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I don’t work in Twine, but ASM is very similar. What I tend to do is create a dialogue “hub” for each character, or several subject-node hub passages in a long conversation. As @videlais suggested, there will be tons of passages but that’s inevitable and the currency when writing complex choice-narrative.

I usually have a passage that’s the conversation or node entry:

:farmer-conv:
<<if $$title eq 'farmer-conv'>>
You greet the produce farmer. "Sup?" he says. 
<<endif>>
<<if $$title neq 'apples'>>
[[Tell me about apples|apples]]
<<endif>>
<<if $$title neq 'peaches'>>
[[Tell me about peaches|peaches]]
<<endif>>
<<if $title neq 'beets'>>
[[Tell me about beets.|beets]]
<<endif>>
[[Gotta go.|backtothefarm]]

Then for each specific conversation passage, there’s the response text with follow up questions, and I re-display the original conversation-hub passage to show the menu and if-else to hide that specific question on its own page so the player isn’t asking the same thing twice in a row.

:apples:
My apples are the best in the land! I especially like Honeycrisp varieties!
[[Tell me about Honeycrisp.|honeycrisp]]
<<display 'farmer-conv'>>

What this will do is display the apples response, and the new “honeycrisp” link at the top, and then redisplay “farmer-conv” where it will hide the initial greeting and the “apples” link (since we’re already there) but show all the other questions with their respective links.

(In ASM $$title means “The main passage on the screen, but not any subsequent ones pulled in for display”. It may be something different in Twine/Harlowe/Sugarcube.)

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The way I’d tackle it is:

  1. Open your favorite editor (not word-processor - you want plain text that you can cut ‘n’ paste later.)

  2. Write a bunch of dialogue, simply brainstorming and letting the characters “talk amongst themselves.” Don’t worry, no matter how much dialog you write, you’ll always find you have to write more of it. Games always need a lot more dialogue than you think, to deal with different contingencies.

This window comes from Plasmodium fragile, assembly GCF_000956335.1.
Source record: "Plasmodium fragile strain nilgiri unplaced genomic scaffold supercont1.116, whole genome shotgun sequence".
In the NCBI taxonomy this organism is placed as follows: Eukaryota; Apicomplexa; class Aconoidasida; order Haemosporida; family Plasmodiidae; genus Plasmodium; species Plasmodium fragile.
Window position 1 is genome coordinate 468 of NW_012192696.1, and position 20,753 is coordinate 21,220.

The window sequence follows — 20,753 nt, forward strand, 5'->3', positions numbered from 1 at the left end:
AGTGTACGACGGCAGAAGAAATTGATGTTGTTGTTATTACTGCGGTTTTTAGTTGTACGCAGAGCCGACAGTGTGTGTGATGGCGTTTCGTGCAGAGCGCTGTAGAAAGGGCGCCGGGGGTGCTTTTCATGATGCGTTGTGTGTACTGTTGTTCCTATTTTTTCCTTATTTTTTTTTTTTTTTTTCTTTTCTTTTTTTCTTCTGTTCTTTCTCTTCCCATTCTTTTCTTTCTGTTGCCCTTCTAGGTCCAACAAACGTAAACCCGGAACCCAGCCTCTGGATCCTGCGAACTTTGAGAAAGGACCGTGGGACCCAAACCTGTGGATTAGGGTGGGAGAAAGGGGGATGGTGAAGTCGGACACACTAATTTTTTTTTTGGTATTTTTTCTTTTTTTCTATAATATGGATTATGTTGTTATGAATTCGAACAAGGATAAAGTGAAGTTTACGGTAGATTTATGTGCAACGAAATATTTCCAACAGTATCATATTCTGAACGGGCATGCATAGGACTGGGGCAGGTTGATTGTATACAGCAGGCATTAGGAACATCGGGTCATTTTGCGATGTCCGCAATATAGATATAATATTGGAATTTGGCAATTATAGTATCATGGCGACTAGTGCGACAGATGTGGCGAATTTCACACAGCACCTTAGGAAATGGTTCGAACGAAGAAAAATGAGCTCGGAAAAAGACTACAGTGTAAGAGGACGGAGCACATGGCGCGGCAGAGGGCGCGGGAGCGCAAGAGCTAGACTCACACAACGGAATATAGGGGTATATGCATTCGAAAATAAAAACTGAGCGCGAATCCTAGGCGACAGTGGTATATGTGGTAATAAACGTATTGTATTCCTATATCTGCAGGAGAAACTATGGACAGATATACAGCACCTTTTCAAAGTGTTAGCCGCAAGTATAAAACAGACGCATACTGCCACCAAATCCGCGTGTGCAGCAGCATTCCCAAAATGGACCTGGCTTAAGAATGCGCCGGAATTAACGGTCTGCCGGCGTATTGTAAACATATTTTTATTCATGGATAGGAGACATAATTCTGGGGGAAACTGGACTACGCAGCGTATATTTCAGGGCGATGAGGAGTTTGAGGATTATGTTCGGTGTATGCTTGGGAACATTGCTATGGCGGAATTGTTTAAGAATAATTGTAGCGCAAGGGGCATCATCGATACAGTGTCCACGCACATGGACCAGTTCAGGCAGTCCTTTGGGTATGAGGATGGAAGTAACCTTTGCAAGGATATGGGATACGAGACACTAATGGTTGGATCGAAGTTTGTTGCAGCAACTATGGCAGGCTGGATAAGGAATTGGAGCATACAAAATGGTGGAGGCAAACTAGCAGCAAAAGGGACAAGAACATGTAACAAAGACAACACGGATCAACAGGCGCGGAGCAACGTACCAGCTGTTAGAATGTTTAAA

3. Think about the different dialog branches you’ve written in terms of information content, e.g. “has key”, “knows poison apple”, “knows village name” etc. These are the purposes, or targets of the conversation.

(BTW it’s always best to state terms in positive terms: e.g. “has spoken to old Wibbley”. It makes the statements clearer to read. If you make the statements negative: e.g. “hasn’t answered sphinx” then you get involved in double negatives, and it’s easier to get in a muddle.)

  1. Now you can make each “information target” a particular Twine passage (you can either have the passage flip a flag, or simply check to see if the player has seen that passage.) Link the passages together with straightforward bare-bones requests like “ask about poison.” Now the Twine passages show the structure of your conversation.

I’d make a backup at this point. :slight_smile:

  1. Now you fancy up your links by cutting and pasting in the dialog you wrote in that text editor, thinking about things like characterization and continuity (and obfuscating things to some extent – you don’t want to have a bunch of lukewarm options and one BLINDINGLY OBVIOUS one, even if the player is in a “chute” and will eventually learn all the essential clues no matter what choices are picked.)

It will get messy at this point, as you provide alternative choices, chop up sentences to allow for phraseology, or add variation if the player is going to see passages more than once etc. I find that this sort of logic-chopping messes with my (undoubtedly meager) ability to write real-sounding dialog: I can’t do both at the same time, which is why I suggested doing all the “writing” in a separate app.

There’s no way around it though: dialogue takes a ton of work, and it’s messy.

Best of luck!